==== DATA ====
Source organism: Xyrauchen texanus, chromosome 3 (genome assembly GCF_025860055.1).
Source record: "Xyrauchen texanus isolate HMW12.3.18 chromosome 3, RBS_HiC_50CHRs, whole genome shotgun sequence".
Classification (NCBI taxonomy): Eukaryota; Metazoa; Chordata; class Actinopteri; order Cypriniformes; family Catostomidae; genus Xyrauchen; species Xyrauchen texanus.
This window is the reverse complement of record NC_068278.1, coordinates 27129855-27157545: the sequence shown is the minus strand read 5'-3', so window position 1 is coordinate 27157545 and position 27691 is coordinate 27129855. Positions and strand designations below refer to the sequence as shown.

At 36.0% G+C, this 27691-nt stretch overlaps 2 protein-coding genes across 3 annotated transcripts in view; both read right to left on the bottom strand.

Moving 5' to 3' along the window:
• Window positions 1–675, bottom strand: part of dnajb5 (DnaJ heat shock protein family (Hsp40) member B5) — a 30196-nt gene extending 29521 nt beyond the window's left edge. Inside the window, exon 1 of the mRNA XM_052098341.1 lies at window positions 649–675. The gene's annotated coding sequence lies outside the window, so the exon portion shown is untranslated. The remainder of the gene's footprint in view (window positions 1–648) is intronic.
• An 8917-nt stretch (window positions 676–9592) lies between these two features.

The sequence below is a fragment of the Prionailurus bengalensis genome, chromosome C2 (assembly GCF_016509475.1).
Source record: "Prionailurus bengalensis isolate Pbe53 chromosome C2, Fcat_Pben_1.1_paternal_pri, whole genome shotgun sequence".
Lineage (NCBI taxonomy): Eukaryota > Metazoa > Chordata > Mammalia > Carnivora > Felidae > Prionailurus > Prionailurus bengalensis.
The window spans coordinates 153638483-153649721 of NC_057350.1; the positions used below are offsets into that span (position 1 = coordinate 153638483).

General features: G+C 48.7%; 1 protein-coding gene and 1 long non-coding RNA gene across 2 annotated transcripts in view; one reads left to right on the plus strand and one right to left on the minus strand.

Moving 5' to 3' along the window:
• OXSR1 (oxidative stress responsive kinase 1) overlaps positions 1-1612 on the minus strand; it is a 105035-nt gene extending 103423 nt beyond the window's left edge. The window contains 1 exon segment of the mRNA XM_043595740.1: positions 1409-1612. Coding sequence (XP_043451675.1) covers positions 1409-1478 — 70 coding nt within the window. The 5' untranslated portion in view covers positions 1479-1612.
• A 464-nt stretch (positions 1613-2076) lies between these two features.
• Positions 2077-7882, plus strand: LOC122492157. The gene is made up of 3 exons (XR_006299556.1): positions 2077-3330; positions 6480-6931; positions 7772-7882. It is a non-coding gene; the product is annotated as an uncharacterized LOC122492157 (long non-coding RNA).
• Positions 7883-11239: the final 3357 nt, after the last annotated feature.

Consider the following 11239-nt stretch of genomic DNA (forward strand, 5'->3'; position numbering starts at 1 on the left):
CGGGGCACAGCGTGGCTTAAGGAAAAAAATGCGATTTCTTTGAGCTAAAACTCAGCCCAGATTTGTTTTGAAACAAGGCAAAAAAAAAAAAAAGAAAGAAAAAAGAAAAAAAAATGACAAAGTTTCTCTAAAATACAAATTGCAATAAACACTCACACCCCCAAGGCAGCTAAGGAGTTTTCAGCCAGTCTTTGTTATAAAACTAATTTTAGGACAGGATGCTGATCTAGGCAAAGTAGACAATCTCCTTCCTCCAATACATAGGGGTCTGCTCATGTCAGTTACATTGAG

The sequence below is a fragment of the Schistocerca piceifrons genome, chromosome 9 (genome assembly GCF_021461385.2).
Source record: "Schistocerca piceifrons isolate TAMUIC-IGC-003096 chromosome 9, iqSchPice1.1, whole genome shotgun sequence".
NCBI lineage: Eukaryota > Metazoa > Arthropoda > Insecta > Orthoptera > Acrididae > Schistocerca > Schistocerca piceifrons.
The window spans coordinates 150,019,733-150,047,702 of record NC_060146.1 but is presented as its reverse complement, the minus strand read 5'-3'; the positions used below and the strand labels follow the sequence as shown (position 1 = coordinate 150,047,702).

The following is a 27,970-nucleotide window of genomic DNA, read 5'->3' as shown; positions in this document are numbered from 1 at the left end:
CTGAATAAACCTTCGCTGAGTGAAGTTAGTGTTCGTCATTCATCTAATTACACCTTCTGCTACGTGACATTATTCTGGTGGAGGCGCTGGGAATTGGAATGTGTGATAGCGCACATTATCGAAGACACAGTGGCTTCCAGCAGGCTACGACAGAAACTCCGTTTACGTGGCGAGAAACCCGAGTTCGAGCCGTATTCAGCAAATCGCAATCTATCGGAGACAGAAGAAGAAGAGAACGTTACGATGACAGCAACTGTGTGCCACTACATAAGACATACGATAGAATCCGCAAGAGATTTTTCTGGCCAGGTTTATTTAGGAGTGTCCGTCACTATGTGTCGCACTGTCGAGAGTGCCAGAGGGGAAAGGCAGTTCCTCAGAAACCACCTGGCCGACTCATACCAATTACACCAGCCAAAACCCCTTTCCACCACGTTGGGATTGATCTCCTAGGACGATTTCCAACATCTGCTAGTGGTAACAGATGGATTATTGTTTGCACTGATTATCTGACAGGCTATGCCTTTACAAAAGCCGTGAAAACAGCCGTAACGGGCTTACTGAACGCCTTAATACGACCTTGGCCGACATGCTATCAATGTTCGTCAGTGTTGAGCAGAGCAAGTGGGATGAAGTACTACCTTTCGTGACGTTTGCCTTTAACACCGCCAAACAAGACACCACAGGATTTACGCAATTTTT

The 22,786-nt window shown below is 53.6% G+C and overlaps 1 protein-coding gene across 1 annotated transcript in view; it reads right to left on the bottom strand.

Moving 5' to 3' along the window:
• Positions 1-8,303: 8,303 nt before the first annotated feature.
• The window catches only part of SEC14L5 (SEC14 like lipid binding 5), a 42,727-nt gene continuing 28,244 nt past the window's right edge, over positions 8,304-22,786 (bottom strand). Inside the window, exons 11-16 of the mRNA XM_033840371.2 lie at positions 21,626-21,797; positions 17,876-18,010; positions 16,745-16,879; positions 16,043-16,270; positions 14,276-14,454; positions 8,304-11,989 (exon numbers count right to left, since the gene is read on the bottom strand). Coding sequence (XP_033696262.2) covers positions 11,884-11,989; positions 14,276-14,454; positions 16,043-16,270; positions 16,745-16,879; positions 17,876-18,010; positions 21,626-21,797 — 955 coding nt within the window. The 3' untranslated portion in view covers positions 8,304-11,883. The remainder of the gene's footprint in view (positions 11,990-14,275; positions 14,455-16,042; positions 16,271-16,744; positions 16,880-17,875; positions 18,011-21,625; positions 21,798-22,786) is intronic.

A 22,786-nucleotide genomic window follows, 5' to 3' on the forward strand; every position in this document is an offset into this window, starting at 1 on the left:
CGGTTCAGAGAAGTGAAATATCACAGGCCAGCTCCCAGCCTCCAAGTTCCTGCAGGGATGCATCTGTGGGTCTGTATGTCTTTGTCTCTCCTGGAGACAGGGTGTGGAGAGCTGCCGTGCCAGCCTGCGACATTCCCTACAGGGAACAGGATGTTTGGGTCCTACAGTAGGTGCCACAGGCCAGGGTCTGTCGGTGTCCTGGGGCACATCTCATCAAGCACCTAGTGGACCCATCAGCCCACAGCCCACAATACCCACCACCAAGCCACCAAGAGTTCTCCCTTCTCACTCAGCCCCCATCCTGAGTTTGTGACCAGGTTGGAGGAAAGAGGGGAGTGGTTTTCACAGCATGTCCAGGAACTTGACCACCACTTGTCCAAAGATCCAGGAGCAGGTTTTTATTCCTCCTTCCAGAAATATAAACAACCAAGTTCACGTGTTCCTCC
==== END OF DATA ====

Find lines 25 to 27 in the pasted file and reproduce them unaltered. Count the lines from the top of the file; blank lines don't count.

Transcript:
The following is a 27,970-nucleotide window of genomic DNA, read 5'->3' as shown; positions in this document are numbered from 1 at the left end:
CTGAATAAACCTTCGCTGAGTGAAGTTAGTGTTCGTCATTCATCTAATTACACCTTCTGCTACGTGACATTATTCTGGTGGAGGCGCTGGGAATTGGAATGTGTGATAGCGCACATTATCGAAGACACAGTGGCTTCCAGCAGGCTACGACAGAAACTCCGTTTACGTGGCGAGAAACCCGAGTTCGAGCCGTATTCAGCAAATCGCAATCTATCGGAGACAGAAGAAGAAGAGAACGTTACGATGACAGCAACTGTGTGCCACTACATAAGACATACGATAGAATCCGCAAGAGATTTTTCTGGCCAGGTTTATTTAGGAGTGTCCGTCACTATGTGTCGCACTGTCGAGAGTGCCAGAGGGGAAAGGCAGTTCCTCAGAAACCACCTGGCCGACTCATACCAATTACACCAGCCAAAACCCCTTTCCACCACGTTGGGATTGATCTCCTAGGACGATTTCCAACATCTGCTAGTGGTAACAGATGGATTATTGTTTGCACTGATTATCTGACAGGCTATGCCTTTACAAAAGCCGTGAAAACAGCCGTAACGGGCTTACTGAACGCCTTAATACGACCTTGGCCGACATGCTATCAATGTTCGTCAGTGTTGAGCAGAGCAAGTGGGATGAAGTACTACCTTTCGTGACGTTTGCCTTTAACACCGCCAAACAAGACACCACAGGATTTACGCAATTTTT

The 22,786-nt window shown below is 53.6% G+C and overlaps 1 protein-coding gene across 1 annotated transcript in view; it reads right to left on the bottom strand.